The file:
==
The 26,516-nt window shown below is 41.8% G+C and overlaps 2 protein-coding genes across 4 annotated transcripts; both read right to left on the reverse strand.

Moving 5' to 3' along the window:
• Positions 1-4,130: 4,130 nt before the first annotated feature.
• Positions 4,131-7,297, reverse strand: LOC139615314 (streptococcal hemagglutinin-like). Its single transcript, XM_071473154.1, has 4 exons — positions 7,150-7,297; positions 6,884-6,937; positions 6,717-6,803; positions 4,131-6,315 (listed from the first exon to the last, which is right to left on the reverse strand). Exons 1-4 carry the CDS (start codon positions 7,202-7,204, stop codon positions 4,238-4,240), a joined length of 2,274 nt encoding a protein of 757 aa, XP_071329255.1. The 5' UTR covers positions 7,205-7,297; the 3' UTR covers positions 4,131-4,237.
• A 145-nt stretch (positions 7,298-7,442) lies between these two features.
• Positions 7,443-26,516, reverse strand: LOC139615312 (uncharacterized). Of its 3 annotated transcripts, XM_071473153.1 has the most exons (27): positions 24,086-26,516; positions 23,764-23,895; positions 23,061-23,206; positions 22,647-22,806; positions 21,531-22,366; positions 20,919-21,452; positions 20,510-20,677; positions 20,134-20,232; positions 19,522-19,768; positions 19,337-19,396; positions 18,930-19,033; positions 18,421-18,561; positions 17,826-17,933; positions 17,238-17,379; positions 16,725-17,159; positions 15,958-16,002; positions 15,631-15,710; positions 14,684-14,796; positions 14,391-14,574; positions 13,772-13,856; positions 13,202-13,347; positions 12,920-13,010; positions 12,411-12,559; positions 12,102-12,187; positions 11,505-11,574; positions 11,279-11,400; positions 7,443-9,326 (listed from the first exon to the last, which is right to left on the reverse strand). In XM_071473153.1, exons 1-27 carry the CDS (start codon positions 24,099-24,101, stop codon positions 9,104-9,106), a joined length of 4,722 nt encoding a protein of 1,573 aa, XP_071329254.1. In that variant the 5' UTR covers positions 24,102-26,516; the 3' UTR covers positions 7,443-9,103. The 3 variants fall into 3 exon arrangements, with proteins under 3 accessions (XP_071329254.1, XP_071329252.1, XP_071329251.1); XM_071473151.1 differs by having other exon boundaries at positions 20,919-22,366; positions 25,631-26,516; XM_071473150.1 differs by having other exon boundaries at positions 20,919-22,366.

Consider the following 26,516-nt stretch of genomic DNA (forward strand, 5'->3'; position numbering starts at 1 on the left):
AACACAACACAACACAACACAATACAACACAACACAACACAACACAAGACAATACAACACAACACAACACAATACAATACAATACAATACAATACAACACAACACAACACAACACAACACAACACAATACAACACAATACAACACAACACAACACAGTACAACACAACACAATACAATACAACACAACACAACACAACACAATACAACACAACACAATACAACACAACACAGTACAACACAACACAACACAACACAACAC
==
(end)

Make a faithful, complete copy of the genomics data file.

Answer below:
The 26,516-nt window shown below is 41.8% G+C and overlaps 2 protein-coding genes across 4 annotated transcripts; both read right to left on the reverse strand.

Moving 5' to 3' along the window:
• Positions 1-4,130: 4,130 nt before the first annotated feature.
• Positions 4,131-7,297, reverse strand: LOC139615314 (streptococcal hemagglutinin-like). Its single transcript, XM_071473154.1, has 4 exons — positions 7,150-7,297; positions 6,884-6,937; positions 6,717-6,803; positions 4,131-6,315 (listed from the first exon to the last, which is right to left on the reverse strand). Exons 1-4 carry the CDS (start codon positions 7,202-7,204, stop codon positions 4,238-4,240), a joined length of 2,274 nt encoding a protein of 757 aa, XP_071329255.1. The 5' UTR covers positions 7,205-7,297; the 3' UTR covers positions 4,131-4,237.
• A 145-nt stretch (positions 7,298-7,442) lies between these two features.
• Positions 7,443-26,516, reverse strand: LOC139615312 (uncharacterized). Of its 3 annotated transcripts, XM_071473153.1 has the most exons (27): positions 24,086-26,516; positions 23,764-23,895; positions 23,061-23,206; positions 22,647-22,806; positions 21,531-22,366; positions 20,919-21,452; positions 20,510-20,677; positions 20,134-20,232; positions 19,522-19,768; positions 19,337-19,396; positions 18,930-19,033; positions 18,421-18,561; positions 17,826-17,933; positions 17,238-17,379; positions 16,725-17,159; positions 15,958-16,002; positions 15,631-15,710; positions 14,684-14,796; positions 14,391-14,574; positions 13,772-13,856; positions 13,202-13,347; positions 12,920-13,010; positions 12,411-12,559; positions 12,102-12,187; positions 11,505-11,574; positions 11,279-11,400; positions 7,443-9,326 (listed from the first exon to the last, which is right to left on the reverse strand). In XM_071473153.1, exons 1-27 carry the CDS (start codon positions 24,099-24,101, stop codon positions 9,104-9,106), a joined length of 4,722 nt encoding a protein of 1,573 aa, XP_071329254.1. In that variant the 5' UTR covers positions 24,102-26,516; the 3' UTR covers positions 7,443-9,103. The 3 variants fall into 3 exon arrangements, with proteins under 3 accessions (XP_071329254.1, XP_071329252.1, XP_071329251.1); XM_071473151.1 differs by having other exon boundaries at positions 20,919-22,366; positions 25,631-26,516; XM_071473150.1 differs by having other exon boundaries at positions 20,919-22,366.

Consider the following 26,516-nt stretch of genomic DNA (forward strand, 5'->3'; position numbering starts at 1 on the left):
AACACAACACAACACAACACAATACAACACAACACAACACAACACAAGACAATACAACACAACACAACACAATACAATACAATACAATACAATACAACACAACACAACACAACACAACACAACACAATACAACACAATACAACACAACACAACACAGTACAACACAACACAATACAATACAACACAACACAACACAACACAATACAACACAACACAATACAACACAACACAGTACAACACAACACAACACAACACAACAC